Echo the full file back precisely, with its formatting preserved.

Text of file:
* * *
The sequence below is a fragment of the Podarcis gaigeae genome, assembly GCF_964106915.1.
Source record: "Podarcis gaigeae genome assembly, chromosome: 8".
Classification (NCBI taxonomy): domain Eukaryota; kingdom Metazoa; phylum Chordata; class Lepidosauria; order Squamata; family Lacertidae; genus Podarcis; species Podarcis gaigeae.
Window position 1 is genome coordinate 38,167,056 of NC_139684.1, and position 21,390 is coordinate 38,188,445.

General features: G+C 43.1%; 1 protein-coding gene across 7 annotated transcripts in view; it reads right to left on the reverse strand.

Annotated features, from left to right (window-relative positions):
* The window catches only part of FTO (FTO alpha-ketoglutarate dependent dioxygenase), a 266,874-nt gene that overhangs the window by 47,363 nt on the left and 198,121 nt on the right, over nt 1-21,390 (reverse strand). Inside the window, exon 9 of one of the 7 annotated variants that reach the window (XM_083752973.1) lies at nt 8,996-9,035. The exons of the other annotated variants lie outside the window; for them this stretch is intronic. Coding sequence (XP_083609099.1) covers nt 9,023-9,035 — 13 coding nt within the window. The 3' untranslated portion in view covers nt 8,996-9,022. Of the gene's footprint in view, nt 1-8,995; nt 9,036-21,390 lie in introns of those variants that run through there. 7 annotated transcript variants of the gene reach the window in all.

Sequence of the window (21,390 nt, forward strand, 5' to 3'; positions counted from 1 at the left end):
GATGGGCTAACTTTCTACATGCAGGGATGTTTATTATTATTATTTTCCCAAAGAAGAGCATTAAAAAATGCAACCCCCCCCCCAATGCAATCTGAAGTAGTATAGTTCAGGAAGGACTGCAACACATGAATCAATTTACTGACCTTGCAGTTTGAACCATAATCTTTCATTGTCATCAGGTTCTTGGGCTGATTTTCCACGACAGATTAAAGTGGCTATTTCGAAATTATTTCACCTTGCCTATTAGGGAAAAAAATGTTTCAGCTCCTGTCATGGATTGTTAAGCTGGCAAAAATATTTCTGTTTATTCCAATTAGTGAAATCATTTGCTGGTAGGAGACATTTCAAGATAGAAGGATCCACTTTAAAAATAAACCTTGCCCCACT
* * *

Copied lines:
The sequence below is a fragment of the Podarcis gaigeae genome, assembly GCF_964106915.1.
Source record: "Podarcis gaigeae genome assembly, chromosome: 8".
Classification (NCBI taxonomy): domain Eukaryota; kingdom Metazoa; phylum Chordata; class Lepidosauria; order Squamata; family Lacertidae; genus Podarcis; species Podarcis gaigeae.
Window position 1 is genome coordinate 38,167,056 of NC_139684.1, and position 21,390 is coordinate 38,188,445.

General features: G+C 43.1%; 1 protein-coding gene across 7 annotated transcripts in view; it reads right to left on the reverse strand.

Annotated features, from left to right (window-relative positions):
* The window catches only part of FTO (FTO alpha-ketoglutarate dependent dioxygenase), a 266,874-nt gene that overhangs the window by 47,363 nt on the left and 198,121 nt on the right, over nt 1-21,390 (reverse strand). Inside the window, exon 9 of one of the 7 annotated variants that reach the window (XM_083752973.1) lies at nt 8,996-9,035. The exons of the other annotated variants lie outside the window; for them this stretch is intronic. Coding sequence (XP_083609099.1) covers nt 9,023-9,035 — 13 coding nt within the window. The 3' untranslated portion in view covers nt 8,996-9,022. Of the gene's footprint in view, nt 1-8,995; nt 9,036-21,390 lie in introns of those variants that run through there. 7 annotated transcript variants of the gene reach the window in all.

Sequence of the window (21,390 nt, forward strand, 5' to 3'; positions counted from 1 at the left end):
GATGGGCTAACTTTCTACATGCAGGGATGTTTATTATTATTATTTTCCCAAAGAAGAGCATTAAAAAATGCAACCCCCCCCCCAATGCAATCTGAAGTAGTATAGTTCAGGAAGGACTGCAACACATGAATCAATTTACTGACCTTGCAGTTTGAACCATAATCTTTCATTGTCATCAGGTTCTTGGGCTGATTTTCCACGACAGATTAAAGTGGCTATTTCGAAATTATTTCACCTTGCCTATTAGGGAAAAAAATGTTTCAGCTCCTGTCATGGATTGTTAAGCTGGCAAAAATATTTCTGTTTATTCCAATTAGTGAAATCATTTGCTGGTAGGAGACATTTCAAGATAGAAGGATCCACTTTAAAAATAAACCTTGCCCCACT